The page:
Coastal schools' poor results are 'down to demography'

New research suggests little difference between London and coastal schools for the most disadvantaged pupils

John Roberts

coastal schools, deprivation,

Researchers have suggested the underperformance of deprived pupils in coastal schools is “down to demography and not geography.”

FFT Education Datalab has produced a new analysis showing there is little difference between London and coastal schools for pupils in the most disadvantaged group.

It raises questions about Department for Education figures which revealed that poorer pupils achieve lower attainment and progress in coastal areas.

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Education Datalab’s chief statistician Dave Thomson has revealed that coastal schools have more pupils which are described as being in a “high impact” group where disadvantage has a stronger effect on their results.

A new blogpost says that one in four pupils (25 per cent) in coastal schools are in this category compared with 13 per cent in London and 19 per cent elsewhere.

Education Datalab has previously identified these pupils in the "high impact group" as being mainly white British and black Caribbean.

When comparing the performance of these pupils in coastal areas, in London and elsewhere the figures show little difference.

FFT Education Datalab table

Mr Thomson warns that attempting to raise school standards by targeting specific geographical areas will not work.

He writes: “As the chart shows, the Progress 8 scores for this group do not show much in the way of geographical variation.

"If there is a London (or even a big city) effect, it doesn’t seem to apply to this group.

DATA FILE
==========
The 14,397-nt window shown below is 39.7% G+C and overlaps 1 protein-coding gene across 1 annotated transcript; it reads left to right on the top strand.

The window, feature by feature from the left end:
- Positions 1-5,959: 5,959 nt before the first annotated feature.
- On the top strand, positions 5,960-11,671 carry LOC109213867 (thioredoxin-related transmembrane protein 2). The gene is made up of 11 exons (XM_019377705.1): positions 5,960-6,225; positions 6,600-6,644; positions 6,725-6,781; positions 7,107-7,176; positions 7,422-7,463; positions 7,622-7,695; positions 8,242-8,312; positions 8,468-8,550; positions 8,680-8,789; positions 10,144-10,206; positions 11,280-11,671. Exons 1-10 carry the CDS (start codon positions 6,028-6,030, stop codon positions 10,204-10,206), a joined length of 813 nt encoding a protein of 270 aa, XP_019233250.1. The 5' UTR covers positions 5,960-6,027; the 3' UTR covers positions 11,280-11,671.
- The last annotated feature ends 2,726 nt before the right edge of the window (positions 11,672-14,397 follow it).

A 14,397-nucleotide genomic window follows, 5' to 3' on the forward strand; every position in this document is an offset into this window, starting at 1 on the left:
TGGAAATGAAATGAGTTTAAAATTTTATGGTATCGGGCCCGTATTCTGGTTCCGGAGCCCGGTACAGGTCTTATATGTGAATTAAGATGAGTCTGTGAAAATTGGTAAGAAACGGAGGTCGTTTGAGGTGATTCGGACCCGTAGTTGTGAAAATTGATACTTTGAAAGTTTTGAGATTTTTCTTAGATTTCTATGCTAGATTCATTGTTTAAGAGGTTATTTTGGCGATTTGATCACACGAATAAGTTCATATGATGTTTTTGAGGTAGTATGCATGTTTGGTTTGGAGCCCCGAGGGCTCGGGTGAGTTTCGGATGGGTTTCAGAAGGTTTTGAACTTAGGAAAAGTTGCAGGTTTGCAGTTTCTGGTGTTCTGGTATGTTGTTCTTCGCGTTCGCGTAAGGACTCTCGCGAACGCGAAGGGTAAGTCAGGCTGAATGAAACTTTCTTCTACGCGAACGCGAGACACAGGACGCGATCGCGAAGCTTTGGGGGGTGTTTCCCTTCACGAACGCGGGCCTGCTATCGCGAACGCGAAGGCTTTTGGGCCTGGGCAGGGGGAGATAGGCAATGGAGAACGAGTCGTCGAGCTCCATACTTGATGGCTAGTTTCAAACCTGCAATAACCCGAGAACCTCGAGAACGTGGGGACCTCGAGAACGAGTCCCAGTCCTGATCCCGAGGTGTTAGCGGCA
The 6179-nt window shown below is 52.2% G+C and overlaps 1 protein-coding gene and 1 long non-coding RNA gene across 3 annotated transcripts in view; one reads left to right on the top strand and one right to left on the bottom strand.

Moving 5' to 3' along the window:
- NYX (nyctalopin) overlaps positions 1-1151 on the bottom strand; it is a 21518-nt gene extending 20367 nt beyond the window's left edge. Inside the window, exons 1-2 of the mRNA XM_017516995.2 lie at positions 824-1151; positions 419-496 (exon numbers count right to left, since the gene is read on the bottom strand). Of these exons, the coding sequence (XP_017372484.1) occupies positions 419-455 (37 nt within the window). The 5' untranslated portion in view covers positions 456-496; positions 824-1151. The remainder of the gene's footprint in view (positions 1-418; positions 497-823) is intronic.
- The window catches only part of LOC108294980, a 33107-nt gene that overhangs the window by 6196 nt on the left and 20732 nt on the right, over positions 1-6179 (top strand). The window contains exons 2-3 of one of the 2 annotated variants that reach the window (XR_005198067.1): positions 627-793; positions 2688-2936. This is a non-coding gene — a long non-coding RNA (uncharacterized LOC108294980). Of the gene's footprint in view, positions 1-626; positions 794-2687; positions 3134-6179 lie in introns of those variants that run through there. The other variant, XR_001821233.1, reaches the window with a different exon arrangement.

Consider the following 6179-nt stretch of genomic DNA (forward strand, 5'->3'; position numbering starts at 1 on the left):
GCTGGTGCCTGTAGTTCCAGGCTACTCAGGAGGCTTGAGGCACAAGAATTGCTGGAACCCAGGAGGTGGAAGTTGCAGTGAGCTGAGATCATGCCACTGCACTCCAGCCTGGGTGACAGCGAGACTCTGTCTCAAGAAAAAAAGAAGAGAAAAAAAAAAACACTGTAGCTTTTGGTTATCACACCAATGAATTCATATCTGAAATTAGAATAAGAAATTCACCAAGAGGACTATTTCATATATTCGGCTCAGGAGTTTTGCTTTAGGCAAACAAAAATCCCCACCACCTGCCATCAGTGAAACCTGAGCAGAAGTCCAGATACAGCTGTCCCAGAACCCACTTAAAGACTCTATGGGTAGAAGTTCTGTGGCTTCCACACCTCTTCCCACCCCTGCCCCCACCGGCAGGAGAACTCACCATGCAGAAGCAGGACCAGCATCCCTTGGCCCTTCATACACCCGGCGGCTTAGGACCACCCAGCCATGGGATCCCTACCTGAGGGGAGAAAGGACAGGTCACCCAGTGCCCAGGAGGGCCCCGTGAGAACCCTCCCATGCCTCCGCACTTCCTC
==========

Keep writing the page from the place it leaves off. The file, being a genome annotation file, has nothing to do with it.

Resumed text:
“These pupils are found in schools all across the country. This would tend to suggest that any policy to improve outcomes ought to be national in coverage.

"Targeting specific areas based on geography, including opportunity areas, will barely scratch the surface.”

Opportunity areas were created by the previous education secretary Justine Greening as a way of raising standards in 12 of the country’s "social mobility coldspots" which each got a share of £72m.

The Department for Education released data last week showing that disadvantaged pupils achieve the lowest attainment and progress in their GCSEs when they go to isolated rural schools.

The research shows that disadvantaged pupils had the highest attainment and progress when they went to school in major conurbations.

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John Roberts

John Roberts

John Roberts is North of England reporter for Tes

Find me on Twitter @JohnGRoberts

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